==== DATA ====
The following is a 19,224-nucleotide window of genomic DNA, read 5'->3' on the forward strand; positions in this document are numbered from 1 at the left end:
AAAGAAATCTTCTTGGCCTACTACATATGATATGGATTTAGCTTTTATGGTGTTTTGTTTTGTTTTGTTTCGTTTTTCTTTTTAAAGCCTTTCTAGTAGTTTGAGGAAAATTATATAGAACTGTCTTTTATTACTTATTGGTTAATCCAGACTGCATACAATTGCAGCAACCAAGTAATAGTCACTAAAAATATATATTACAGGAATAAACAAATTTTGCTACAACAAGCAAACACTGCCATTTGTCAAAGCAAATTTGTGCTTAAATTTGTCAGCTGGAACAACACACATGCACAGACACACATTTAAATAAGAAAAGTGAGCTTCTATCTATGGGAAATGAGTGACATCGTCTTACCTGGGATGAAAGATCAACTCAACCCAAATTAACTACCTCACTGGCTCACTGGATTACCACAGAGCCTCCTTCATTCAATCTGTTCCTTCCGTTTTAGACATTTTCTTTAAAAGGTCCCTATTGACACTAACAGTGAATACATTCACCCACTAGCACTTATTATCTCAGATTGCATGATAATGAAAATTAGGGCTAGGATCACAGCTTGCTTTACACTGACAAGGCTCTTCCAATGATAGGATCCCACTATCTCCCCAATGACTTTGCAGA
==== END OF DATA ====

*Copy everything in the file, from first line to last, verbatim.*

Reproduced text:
The following is a 19,224-nucleotide window of genomic DNA, read 5'->3' on the forward strand; positions in this document are numbered from 1 at the left end:
AAAGAAATCTTCTTGGCCTACTACATATGATATGGATTTAGCTTTTATGGTGTTTTGTTTTGTTTTGTTTCGTTTTTCTTTTTAAAGCCTTTCTAGTAGTTTGAGGAAAATTATATAGAACTGTCTTTTATTACTTATTGGTTAATCCAGACTGCATACAATTGCAGCAACCAAGTAATAGTCACTAAAAATATATATTACAGGAATAAACAAATTTTGCTACAACAAGCAAACACTGCCATTTGTCAAAGCAAATTTGTGCTTAAATTTGTCAGCTGGAACAACACACATGCACAGACACACATTTAAATAAGAAAAGTGAGCTTCTATCTATGGGAAATGAGTGACATCGTCTTACCTGGGATGAAAGATCAACTCAACCCAAATTAACTACCTCACTGGCTCACTGGATTACCACAGAGCCTCCTTCATTCAATCTGTTCCTTCCGTTTTAGACATTTTCTTTAAAAGGTCCCTATTGACACTAACAGTGAATACATTCACCCACTAGCACTTATTATCTCAGATTGCATGATAATGAAAATTAGGGCTAGGATCACAGCTTGCTTTACACTGACAAGGCTCTTCCAATGATAGGATCCCACTATCTCCCCAATGACTTTGCAGA